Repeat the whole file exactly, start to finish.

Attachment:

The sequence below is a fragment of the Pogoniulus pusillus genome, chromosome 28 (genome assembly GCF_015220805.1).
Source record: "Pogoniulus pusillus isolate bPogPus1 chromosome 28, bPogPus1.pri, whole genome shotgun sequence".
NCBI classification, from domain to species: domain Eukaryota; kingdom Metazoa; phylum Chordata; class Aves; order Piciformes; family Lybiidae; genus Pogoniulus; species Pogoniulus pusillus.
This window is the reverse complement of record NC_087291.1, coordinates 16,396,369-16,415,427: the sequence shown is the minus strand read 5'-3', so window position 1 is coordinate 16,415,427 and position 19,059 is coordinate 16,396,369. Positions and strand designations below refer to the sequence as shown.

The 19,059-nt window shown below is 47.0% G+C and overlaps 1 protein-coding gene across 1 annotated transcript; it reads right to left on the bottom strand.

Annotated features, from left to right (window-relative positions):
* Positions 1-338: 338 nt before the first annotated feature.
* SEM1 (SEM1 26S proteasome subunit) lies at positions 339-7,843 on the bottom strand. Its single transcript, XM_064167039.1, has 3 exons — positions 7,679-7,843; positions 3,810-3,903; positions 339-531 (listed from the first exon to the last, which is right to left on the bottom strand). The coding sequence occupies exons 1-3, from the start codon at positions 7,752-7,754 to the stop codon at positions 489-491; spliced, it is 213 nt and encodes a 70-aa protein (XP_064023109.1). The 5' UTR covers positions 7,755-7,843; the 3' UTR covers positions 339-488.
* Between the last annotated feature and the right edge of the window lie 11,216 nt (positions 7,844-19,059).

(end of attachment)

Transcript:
The sequence below is a fragment of the Pogoniulus pusillus genome, chromosome 28 (genome assembly GCF_015220805.1).
Source record: "Pogoniulus pusillus isolate bPogPus1 chromosome 28, bPogPus1.pri, whole genome shotgun sequence".
NCBI classification, from domain to species: domain Eukaryota; kingdom Metazoa; phylum Chordata; class Aves; order Piciformes; family Lybiidae; genus Pogoniulus; species Pogoniulus pusillus.
This window is the reverse complement of record NC_087291.1, coordinates 16,396,369-16,415,427: the sequence shown is the minus strand read 5'-3', so window position 1 is coordinate 16,415,427 and position 19,059 is coordinate 16,396,369. Positions and strand designations below refer to the sequence as shown.

The 19,059-nt window shown below is 47.0% G+C and overlaps 1 protein-coding gene across 1 annotated transcript; it reads right to left on the bottom strand.

Annotated features, from left to right (window-relative positions):
* Positions 1-338: 338 nt before the first annotated feature.
* SEM1 (SEM1 26S proteasome subunit) lies at positions 339-7,843 on the bottom strand. Its single transcript, XM_064167039.1, has 3 exons — positions 7,679-7,843; positions 3,810-3,903; positions 339-531 (listed from the first exon to the last, which is right to left on the bottom strand). The coding sequence occupies exons 1-3, from the start codon at positions 7,752-7,754 to the stop codon at positions 489-491; spliced, it is 213 nt and encodes a 70-aa protein (XP_064023109.1). The 5' UTR covers positions 7,755-7,843; the 3' UTR covers positions 339-488.
* Between the last annotated feature and the right edge of the window lie 11,216 nt (positions 7,844-19,059).